A 20-something man played bridge with three old ladies this past Columbus Day. They played at the Honors Bridge Club on East 58th Street, where the median player age is well north of 70 and the air smells of coffee and heavily applied makeup. If you didn’t know any better, you’d think the young man was indulging his grandmother and her friends for an afternoon.
But no. The young man was John Kranyak, a three-time junior world champion bridge player who now earns a living as a bridge “pro,” partnering with wealthy sponsors. That afternoon, Mr. Kranyak was working a shift in the employ of Melanie Tucker, a financier’s wife.
Such partnerships are common here at the Honors, one of Manhattan’s three major bridge clubs and considered the most hoity-toity. Marjorie Wilpon, the wife of Ken Wilpon (who is first cousin to Mets owner Fred Wilpon), plays here. So does Justine Cushing, whose father was the developer of Squaw Valley.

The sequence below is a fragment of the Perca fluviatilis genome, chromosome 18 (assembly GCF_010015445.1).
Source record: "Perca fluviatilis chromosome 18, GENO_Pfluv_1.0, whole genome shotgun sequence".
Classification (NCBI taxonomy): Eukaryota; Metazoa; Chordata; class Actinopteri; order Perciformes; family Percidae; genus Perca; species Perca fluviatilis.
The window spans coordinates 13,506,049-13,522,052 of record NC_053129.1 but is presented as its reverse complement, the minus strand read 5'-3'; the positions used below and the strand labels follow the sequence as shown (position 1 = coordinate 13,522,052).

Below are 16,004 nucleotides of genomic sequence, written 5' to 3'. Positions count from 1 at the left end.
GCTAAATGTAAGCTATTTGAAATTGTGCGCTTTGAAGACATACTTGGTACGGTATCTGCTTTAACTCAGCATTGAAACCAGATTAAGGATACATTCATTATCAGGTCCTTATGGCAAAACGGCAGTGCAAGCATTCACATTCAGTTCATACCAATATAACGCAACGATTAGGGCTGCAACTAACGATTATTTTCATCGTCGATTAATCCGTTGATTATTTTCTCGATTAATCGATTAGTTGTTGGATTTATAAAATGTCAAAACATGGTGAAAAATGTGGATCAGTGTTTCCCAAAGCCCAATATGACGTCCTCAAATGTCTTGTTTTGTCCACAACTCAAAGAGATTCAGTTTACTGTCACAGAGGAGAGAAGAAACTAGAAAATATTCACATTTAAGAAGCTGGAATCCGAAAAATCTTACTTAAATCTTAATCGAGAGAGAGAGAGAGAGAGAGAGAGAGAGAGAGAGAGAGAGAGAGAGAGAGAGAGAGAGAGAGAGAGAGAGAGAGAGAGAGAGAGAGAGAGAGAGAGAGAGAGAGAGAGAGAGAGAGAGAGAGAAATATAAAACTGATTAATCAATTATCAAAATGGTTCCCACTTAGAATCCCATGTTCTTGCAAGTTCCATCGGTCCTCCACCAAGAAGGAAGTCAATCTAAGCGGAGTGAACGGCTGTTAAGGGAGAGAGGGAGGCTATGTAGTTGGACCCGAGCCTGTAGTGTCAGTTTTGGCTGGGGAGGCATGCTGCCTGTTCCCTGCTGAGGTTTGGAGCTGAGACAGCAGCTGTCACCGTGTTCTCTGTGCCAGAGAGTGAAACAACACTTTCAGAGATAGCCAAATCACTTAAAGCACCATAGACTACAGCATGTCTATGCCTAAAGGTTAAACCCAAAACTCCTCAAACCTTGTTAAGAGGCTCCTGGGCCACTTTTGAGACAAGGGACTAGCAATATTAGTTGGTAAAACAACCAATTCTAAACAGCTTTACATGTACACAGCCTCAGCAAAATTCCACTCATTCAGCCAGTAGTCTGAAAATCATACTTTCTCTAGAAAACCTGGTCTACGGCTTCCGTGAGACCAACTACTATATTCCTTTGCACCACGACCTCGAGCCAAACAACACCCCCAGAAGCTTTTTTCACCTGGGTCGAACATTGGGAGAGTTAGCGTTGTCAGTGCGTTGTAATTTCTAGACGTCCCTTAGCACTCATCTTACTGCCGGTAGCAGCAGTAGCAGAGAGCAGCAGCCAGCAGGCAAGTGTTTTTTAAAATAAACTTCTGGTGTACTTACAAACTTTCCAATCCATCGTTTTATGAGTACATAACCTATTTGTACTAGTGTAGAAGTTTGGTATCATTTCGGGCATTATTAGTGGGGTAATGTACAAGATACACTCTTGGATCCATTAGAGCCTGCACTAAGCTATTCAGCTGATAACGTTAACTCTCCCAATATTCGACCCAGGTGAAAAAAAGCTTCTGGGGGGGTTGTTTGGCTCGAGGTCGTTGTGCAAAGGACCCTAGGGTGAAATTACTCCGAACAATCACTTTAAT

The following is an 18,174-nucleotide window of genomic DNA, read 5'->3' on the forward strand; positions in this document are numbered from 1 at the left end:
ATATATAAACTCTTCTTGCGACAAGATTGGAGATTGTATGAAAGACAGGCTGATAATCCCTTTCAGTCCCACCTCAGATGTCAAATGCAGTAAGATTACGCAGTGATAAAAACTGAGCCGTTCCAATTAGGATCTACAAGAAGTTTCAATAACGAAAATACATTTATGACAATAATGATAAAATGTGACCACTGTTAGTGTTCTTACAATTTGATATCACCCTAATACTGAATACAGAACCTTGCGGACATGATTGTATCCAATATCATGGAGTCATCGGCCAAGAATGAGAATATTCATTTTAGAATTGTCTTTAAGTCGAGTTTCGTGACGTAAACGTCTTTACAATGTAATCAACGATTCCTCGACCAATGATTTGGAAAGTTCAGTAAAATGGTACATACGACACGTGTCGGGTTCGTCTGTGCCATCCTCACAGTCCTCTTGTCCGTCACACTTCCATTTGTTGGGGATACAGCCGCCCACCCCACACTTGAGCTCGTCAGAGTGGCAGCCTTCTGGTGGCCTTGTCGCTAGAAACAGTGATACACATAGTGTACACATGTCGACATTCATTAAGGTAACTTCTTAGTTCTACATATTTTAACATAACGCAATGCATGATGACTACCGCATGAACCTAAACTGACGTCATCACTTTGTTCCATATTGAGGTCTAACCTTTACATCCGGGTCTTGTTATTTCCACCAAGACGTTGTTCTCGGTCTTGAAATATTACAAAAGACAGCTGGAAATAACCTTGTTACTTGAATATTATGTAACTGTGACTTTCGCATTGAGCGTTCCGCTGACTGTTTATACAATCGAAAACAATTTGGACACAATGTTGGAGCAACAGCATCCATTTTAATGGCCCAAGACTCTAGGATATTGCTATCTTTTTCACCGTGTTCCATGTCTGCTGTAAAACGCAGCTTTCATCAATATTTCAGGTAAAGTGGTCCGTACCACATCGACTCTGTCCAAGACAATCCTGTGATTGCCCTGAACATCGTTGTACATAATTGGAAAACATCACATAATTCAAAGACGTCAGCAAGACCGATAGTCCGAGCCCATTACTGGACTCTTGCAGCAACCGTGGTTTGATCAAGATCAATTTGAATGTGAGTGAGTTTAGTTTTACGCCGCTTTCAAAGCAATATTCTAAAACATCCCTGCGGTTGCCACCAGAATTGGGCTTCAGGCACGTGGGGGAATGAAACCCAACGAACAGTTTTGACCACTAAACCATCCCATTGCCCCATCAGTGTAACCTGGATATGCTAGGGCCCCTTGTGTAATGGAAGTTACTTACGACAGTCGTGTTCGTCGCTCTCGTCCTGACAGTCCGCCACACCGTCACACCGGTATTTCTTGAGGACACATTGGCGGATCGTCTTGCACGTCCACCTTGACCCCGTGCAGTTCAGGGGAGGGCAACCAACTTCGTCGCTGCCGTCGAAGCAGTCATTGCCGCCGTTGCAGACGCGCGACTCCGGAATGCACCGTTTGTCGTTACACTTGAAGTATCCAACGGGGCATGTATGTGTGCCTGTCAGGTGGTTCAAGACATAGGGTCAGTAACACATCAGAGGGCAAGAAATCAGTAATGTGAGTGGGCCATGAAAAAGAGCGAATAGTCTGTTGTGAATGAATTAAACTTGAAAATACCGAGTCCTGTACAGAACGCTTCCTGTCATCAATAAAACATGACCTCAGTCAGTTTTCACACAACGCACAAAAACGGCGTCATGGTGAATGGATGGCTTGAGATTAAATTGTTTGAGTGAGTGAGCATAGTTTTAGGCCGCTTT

To this crowd, bridge isn’t just some time-passing activity for the idle elderly, but rather a serious competitive pursuit for people whose experiences in life have accustomed them to winning. Of the 11 tables devoted to high-level play that afternoon, eight contained partnerships between a client and a pro. The ubiquity of these pairings lends truth to the famous Mae West axiom that good bridge is like good sex: “If you don’t have a good partner, you’d better have a good hand.”
The difference is that in bridge, it’s not considered untoward to pay for the privilege. For a weekday three-hour tournament at a club like the Honors, pros fetch anywhere from $150 to $225. As the stakes get higher, so do the rates. For regional tournaments, pros make in the neighborhood of $500 to $1,000 for a day, which consists of two three-hour tournaments. For larger national tournaments, pros make up to $3,000 per day, while the very best pros charge clients annual retainer fees of up to $200,000 and pull in seven-figure incomes.